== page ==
Week 11 (3/25) – The Waste Land

Read T.S. Eliot's The Waste Land (1922). Feel free to use your favorite book. If you don't own or don't wish to purchase a copy of the text, a good online edition exists here: http://www.bartleby.com/201/1.html.

Due: Blog post (2 paragraphs) -- What did you pick up on during this reading of The Waste Land that you hadn't noticed before? What did you find the most intriguing or incomprehensible?


Week 12 (4/1) – The Waste Land In Context

We will read The Waste Land as it appears in its original simultaneous magazine publication (both appeared during the same week in October 1922, though The Dial issue is dated November):

The Criterion (October 1922)

The Dial (November 1922)

Also take a look at the following digital humanities projects on The Waste Land

Due: Blog post (2 paragraphs) – What kinds of discourses does The Waste Land embody along with the other content in its original magazine publications? Are there appreciable differences between the Dial and Criterion publications that reflect different meanings in the poem? Be sure to add any items you discuss to the timeline as well.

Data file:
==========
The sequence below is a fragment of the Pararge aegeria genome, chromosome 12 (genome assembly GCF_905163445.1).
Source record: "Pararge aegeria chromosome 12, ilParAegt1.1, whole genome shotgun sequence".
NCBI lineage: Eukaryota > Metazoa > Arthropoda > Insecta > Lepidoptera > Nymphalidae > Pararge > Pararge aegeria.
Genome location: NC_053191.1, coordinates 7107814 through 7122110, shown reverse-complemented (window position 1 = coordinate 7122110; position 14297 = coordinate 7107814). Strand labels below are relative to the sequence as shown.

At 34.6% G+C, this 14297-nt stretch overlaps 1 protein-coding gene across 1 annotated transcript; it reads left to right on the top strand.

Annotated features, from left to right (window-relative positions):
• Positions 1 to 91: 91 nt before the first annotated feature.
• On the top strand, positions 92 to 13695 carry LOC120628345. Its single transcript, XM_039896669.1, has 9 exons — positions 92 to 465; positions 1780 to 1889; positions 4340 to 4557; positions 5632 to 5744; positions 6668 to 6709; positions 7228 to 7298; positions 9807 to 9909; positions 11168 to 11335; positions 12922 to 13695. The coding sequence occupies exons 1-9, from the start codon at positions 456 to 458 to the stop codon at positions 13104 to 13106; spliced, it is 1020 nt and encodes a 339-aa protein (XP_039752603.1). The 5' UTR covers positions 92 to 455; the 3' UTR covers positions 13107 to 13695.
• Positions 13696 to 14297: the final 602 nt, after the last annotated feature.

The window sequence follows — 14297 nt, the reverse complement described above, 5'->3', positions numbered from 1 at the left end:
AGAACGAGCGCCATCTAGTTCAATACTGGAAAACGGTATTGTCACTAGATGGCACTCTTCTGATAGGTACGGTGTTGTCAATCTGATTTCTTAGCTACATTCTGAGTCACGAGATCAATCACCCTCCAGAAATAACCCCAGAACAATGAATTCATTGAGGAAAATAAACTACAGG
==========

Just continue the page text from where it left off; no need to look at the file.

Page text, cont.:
Lab: Clustering and network analysis.


Week 13 (4/8) – Mapping The Waste Land

After reading the Moretti chapter on maps, think about something you'd like to map in The Waste Land. You will spend the lab making such a map.

Lab: Mapping literary texts.


Week 14 (4/15) – Large-Scale Corpus Analysis

Lab: Analyzing the MJP corpus.


Week 15 (4/22) – More Large-Scale Corpus Analysis

Lab: Continued analysis of the MJP corpus -- advanced use of Voyant Tools


Week 16 (4/29) -- Archival theory

  • Marta Werner and Paul Voss, “Intro: Toward a Poetics of the Archive” (D)
  • Michel Foucault, “Fantasia of the Library” (D)
  • Play around in the Stolen Time Archive (press the “Launch Project” button); read the Introduction and Author & Designer statements.